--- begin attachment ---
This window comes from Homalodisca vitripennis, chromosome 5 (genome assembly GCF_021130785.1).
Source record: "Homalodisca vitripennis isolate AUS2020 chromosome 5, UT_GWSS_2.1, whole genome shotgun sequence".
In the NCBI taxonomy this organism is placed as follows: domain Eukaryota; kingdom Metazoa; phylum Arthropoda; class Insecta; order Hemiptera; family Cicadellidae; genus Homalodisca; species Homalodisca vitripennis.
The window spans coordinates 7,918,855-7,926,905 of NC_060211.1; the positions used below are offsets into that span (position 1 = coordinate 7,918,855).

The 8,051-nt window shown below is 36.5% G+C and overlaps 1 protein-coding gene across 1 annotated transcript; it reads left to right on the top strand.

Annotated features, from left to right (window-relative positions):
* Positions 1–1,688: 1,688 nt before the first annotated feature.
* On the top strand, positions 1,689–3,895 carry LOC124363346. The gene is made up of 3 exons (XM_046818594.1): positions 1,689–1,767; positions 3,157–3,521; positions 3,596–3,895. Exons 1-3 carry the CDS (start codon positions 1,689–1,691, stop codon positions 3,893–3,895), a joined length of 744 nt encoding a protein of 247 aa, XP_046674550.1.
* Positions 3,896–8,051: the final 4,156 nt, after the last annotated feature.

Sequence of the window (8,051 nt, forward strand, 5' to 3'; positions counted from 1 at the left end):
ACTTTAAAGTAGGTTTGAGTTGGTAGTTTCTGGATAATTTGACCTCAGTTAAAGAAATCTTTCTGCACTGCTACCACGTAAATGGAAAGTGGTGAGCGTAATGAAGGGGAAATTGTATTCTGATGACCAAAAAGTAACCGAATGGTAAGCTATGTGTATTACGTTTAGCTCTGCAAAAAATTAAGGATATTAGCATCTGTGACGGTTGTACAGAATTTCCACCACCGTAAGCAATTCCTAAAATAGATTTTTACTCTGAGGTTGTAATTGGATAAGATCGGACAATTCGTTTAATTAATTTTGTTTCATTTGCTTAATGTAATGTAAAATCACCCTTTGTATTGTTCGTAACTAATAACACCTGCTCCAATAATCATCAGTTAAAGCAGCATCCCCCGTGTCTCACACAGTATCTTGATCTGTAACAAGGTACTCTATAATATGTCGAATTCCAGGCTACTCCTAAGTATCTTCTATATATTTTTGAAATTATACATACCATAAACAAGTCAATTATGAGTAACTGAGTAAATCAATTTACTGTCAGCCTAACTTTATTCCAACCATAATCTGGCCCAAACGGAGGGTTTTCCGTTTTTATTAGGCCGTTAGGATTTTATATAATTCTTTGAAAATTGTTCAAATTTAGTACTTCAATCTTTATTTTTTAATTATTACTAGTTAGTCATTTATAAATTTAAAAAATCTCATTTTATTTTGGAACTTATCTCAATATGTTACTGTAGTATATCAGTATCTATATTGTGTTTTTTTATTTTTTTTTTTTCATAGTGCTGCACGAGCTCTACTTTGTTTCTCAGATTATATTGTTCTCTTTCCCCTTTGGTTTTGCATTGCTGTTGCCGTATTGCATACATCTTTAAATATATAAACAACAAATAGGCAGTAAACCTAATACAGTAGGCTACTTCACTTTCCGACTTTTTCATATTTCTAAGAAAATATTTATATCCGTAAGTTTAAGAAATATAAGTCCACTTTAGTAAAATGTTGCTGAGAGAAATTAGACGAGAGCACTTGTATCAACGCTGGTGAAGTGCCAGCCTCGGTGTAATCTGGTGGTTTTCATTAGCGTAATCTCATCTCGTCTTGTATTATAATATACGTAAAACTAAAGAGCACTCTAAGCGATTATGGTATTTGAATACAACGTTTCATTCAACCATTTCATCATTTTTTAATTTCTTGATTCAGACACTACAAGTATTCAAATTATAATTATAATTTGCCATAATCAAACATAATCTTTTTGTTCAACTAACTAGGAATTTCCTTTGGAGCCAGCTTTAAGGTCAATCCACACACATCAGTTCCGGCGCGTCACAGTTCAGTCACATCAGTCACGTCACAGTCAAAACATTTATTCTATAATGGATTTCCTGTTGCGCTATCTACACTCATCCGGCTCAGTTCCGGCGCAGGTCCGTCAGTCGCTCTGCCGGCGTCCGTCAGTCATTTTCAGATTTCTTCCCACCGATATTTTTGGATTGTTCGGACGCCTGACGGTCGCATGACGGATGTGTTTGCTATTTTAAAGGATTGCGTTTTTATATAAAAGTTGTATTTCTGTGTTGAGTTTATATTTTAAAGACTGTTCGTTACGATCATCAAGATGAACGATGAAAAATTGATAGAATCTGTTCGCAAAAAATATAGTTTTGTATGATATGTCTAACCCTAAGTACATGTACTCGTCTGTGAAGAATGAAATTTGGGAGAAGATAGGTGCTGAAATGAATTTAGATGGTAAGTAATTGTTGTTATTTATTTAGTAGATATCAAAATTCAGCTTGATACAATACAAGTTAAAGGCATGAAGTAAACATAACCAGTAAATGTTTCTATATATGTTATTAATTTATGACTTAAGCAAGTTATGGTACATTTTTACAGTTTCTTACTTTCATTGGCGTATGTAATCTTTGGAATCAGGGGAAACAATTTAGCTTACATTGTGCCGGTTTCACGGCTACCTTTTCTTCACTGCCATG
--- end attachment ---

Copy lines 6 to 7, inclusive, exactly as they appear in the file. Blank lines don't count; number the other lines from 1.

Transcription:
Annotated features, from left to right (window-relative positions):
* Positions 1–1,688: 1,688 nt before the first annotated feature.